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Kwesi Yankah Writes: To a Woman of Courage: Akosua Adomako Ampofo

Some architects of Ghana’s freedom, democracy and sustenance, are often like the precious waist beads, they do not rattle.

Today, I extend Happy Birthday greetings to a colleague and Fellow of the Ghana Academy of Arts and Sciences. This salutation, though, comes with an extended footnote for the benefit of younger ones interested in the history of activism propelling this 4th Republic.

Akosua Adomako Ampofo, a seasoned scholar whose political activism has gone unnoticed, is the one I highlight today on her birthday.

She first came to my attention some three decades ago, 1993, when a major march was underway to protest the adventures of one Salifu Amankwah who was inflicted on Ghana by Rawlings’ 31st December revolution. Salifu was a no-nonsense Warrant Officer. Call him the virtual minister of Kwame Nkrumah Circle, in charge of discipline. He had a famous truck on which was permanently perched his famous monkey, call it 31st December Monkey. If they formed a company, it was probably called Salifu & Monkeys Ltd.

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If you ever saw Salifu in a shirt, he was probably off-duty. His bare chest was his working gear.  Salifu’s major assignment was fighting indiscipline at the Kwame Nkrumah Circle (now interchange). Pedestrians feared to spit, or piss. If you felt like it while at the Circle, you held it until you reached a Salifu-free zone before facing the wall. If you strayed into no-walk zone, Salifu was there for an instant drill, slaps, kicks, etc. Taxi drivers dreaded to park. Salifu was simply a No Parking sign. If your car broke down at the Circle, you were safer abandoning it and taking to your heels. It all looked as if what ‘obibini’ blackman needed was a little ‘Salifu’ in his life.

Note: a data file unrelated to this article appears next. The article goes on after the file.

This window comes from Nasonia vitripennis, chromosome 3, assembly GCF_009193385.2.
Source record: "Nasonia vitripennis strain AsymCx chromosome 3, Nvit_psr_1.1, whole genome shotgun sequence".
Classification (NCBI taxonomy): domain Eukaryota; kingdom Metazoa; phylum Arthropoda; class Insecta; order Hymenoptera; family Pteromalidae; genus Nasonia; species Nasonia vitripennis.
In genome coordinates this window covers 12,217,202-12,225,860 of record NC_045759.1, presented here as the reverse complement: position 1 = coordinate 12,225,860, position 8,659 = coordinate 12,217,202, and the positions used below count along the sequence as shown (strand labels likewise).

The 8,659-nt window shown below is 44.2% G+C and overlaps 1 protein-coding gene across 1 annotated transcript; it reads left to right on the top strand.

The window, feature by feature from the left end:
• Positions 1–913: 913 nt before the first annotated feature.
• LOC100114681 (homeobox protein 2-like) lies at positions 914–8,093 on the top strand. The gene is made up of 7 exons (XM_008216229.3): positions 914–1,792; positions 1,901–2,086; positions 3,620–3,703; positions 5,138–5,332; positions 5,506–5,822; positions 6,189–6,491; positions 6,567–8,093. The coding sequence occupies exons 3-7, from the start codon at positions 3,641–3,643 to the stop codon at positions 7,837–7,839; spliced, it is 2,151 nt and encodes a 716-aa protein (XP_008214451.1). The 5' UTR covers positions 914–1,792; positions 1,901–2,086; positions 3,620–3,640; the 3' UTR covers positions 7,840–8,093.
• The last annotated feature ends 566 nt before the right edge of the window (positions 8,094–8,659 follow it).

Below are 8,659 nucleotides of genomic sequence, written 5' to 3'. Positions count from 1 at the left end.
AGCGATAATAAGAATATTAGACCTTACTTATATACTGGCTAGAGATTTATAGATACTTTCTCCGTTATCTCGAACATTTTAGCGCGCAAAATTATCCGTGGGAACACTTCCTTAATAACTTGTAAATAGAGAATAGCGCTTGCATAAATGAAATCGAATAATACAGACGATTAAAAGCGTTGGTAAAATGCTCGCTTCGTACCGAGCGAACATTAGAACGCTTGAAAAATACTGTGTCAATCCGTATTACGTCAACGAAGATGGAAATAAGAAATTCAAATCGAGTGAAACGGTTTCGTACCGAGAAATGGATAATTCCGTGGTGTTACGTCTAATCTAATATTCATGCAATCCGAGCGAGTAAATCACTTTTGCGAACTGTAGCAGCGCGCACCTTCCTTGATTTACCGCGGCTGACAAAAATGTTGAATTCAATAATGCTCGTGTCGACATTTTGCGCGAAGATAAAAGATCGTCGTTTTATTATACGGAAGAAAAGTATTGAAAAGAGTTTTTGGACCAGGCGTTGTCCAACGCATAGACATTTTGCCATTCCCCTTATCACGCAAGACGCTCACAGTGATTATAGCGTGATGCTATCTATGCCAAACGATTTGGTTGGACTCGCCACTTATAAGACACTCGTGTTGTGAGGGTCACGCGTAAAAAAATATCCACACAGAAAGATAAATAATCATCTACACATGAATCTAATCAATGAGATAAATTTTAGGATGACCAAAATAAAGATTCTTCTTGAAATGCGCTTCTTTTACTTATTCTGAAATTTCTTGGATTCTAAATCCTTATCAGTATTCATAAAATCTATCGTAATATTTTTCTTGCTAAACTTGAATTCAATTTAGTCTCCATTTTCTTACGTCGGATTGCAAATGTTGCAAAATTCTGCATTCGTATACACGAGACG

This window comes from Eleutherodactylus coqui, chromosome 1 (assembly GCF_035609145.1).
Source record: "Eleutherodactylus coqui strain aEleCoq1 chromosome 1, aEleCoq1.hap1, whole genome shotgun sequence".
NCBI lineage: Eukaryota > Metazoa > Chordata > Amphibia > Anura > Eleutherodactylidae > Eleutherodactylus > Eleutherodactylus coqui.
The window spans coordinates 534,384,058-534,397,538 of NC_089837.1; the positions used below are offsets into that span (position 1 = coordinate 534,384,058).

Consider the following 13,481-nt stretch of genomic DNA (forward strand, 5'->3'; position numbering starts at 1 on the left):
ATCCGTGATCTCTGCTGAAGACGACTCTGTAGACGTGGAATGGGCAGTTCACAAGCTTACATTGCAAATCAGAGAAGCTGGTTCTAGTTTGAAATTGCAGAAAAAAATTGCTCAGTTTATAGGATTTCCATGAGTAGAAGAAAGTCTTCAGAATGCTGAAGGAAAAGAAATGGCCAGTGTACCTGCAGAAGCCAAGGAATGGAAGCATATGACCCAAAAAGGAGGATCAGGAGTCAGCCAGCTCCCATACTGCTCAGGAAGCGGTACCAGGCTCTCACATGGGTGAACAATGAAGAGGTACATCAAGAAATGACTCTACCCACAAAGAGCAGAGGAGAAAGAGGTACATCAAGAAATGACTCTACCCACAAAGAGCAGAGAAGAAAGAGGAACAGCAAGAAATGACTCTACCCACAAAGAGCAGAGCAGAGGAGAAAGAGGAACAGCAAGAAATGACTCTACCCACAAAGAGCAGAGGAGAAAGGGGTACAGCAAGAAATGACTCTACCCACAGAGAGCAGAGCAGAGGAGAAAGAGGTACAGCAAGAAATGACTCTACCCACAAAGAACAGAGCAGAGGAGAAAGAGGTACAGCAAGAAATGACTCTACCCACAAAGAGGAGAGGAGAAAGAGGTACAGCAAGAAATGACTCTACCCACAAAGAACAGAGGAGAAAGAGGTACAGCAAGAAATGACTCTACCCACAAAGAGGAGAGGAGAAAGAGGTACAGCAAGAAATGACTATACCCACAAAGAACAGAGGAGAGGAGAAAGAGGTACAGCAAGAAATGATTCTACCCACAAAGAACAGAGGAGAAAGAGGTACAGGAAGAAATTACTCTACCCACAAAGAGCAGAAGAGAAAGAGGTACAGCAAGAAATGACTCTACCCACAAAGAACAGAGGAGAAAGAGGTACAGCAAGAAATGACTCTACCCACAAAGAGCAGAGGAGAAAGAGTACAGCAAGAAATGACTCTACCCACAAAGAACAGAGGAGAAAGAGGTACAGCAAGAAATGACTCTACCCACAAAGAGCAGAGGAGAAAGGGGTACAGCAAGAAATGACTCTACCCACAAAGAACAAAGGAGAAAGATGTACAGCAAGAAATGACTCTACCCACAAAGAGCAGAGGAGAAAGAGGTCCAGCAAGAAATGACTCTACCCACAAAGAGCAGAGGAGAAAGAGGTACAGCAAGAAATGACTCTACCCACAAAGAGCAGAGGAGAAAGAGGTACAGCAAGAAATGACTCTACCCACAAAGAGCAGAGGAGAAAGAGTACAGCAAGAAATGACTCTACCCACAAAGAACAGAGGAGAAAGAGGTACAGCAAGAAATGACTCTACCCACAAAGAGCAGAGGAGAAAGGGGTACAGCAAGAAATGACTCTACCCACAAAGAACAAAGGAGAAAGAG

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All this happened until one day, Salifu overreached himself and was convicted of murder. Under very strange circumstances, however, he was pardoned by the Head of State, JJ Rawlings. Pardon for murder.

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From 1992 onwards came constitutional democracy: a parliament, cabinet, President etc.

Mike Gizo was the Minister for Greater Accra. Upon seeing the return of indiscipline at the Circle, Gizo decided that the pardoned murderer, Salifu Amankwah, should take back the same job which inspired him to kill.

Ghanaians were up in arms. ‘Keep murderers off our streets’ was the call.


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Early May 1993, one bold woman and her husband, held in hand a protest letter, signed by two hundred people from all walks of life. The idea was to send a letter of protest to Mike Gizo, Minister for Greater Accra during the Rawlings constitutional regime. The protest leader was Akosua Adomako Ampofo; following in tow was her husband, Dr Kwame Ampofo of the  Obstetrics & Gynaecology Dept, Korle Bu; Kwame Karikari, Communication Studies; and my good self, holding placards and heading to the office of the Greater Accra Regional Minister. To our surprise, the premises had been cordoned off by heavily armed policemen who had originally misread our agenda as a mass demonstration. Dramatically entered four armless scholars led by a heavily pregnant Akosua Ampofo. That foetus must be 30 years now. Akosua peacefully read our person to the waiting press and handed a copy to Mike Gizo, the Minister. Parts of the petition were as follows: